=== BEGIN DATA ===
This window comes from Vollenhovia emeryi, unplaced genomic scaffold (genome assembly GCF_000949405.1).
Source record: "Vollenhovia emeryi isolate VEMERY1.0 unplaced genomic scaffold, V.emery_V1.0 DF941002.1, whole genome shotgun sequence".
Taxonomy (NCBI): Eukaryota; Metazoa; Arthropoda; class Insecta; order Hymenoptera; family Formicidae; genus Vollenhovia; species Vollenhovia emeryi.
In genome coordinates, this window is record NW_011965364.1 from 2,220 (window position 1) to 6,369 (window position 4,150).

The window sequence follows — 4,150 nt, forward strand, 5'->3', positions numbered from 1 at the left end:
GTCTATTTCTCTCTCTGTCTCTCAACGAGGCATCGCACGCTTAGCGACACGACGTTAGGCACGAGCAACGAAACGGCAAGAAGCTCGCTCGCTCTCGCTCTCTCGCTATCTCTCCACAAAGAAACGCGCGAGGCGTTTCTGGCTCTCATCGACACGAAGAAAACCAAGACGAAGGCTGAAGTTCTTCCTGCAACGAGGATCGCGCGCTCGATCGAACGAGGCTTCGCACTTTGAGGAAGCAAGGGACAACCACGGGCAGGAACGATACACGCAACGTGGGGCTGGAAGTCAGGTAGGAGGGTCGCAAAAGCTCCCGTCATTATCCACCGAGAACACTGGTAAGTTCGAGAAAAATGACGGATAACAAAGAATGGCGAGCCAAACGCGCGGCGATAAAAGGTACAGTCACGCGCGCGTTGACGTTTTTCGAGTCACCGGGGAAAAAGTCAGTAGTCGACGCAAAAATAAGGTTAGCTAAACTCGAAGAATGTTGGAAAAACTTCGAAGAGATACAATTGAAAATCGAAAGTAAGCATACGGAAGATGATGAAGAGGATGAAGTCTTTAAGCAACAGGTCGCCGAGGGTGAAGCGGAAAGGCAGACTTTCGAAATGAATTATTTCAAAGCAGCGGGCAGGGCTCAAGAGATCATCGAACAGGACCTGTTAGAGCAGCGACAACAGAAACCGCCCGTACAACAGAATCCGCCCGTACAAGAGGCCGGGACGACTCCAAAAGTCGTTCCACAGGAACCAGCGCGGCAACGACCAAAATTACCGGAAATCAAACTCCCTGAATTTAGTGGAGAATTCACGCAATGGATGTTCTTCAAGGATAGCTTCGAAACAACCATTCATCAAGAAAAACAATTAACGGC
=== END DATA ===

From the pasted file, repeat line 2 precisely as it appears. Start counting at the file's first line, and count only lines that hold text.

Source record: "Vollenhovia emeryi isolate VEMERY1.0 unplaced genomic scaffold, V.emery_V1.0 DF941002.1, whole genome shotgun sequence".